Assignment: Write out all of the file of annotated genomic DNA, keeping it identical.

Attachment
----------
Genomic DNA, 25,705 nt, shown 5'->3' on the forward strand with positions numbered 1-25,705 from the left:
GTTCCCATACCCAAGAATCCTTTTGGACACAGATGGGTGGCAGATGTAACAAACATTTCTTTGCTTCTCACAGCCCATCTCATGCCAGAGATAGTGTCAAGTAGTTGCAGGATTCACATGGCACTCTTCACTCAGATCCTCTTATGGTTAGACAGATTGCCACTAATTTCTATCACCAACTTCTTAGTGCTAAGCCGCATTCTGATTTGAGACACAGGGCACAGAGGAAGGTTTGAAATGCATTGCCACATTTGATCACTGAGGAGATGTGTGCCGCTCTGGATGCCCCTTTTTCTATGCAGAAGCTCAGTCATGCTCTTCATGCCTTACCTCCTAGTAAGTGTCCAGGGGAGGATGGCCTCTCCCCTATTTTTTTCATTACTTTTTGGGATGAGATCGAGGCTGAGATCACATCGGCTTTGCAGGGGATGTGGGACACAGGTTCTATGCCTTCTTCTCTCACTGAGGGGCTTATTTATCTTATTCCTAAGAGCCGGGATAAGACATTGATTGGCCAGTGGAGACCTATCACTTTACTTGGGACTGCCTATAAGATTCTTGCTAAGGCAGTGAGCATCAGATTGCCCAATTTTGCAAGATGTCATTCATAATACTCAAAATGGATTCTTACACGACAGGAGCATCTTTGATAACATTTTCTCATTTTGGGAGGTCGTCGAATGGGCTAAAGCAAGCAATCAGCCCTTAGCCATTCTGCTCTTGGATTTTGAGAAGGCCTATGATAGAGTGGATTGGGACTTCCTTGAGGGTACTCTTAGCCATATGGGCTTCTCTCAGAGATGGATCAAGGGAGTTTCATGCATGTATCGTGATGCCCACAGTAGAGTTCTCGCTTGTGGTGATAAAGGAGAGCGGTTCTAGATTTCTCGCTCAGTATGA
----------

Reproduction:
Genomic DNA, 25,705 nt, shown 5'->3' on the forward strand with positions numbered 1-25,705 from the left:
GTTCCCATACCCAAGAATCCTTTTGGACACAGATGGGTGGCAGATGTAACAAACATTTCTTTGCTTCTCACAGCCCATCTCATGCCAGAGATAGTGTCAAGTAGTTGCAGGATTCACATGGCACTCTTCACTCAGATCCTCTTATGGTTAGACAGATTGCCACTAATTTCTATCACCAACTTCTTAGTGCTAAGCCGCATTCTGATTTGAGACACAGGGCACAGAGGAAGGTTTGAAATGCATTGCCACATTTGATCACTGAGGAGATGTGTGCCGCTCTGGATGCCCCTTTTTCTATGCAGAAGCTCAGTCATGCTCTTCATGCCTTACCTCCTAGTAAGTGTCCAGGGGAGGATGGCCTCTCCCCTATTTTTTTCATTACTTTTTGGGATGAGATCGAGGCTGAGATCACATCGGCTTTGCAGGGGATGTGGGACACAGGTTCTATGCCTTCTTCTCTCACTGAGGGGCTTATTTATCTTATTCCTAAGAGCCGGGATAAGACATTGATTGGCCAGTGGAGACCTATCACTTTACTTGGGACTGCCTATAAGATTCTTGCTAAGGCAGTGAGCATCAGATTGCCCAATTTTGCAAGATGTCATTCATAATACTCAAAATGGATTCTTACACGACAGGAGCATCTTTGATAACATTTTCTCATTTTGGGAGGTCGTCGAATGGGCTAAAGCAAGCAATCAGCCCTTAGCCATTCTGCTCTTGGATTTTGAGAAGGCCTATGATAGAGTGGATTGGGACTTCCTTGAGGGTACTCTTAGCCATATGGGCTTCTCTCAGAGATGGATCAAGGGAGTTTCATGCATGTATCGTGATGCCCACAGTAGAGTTCTCGCTTGTGGTGATAAAGGAGAGCGGTTCTAGATTTCTCGCTCAGTATGA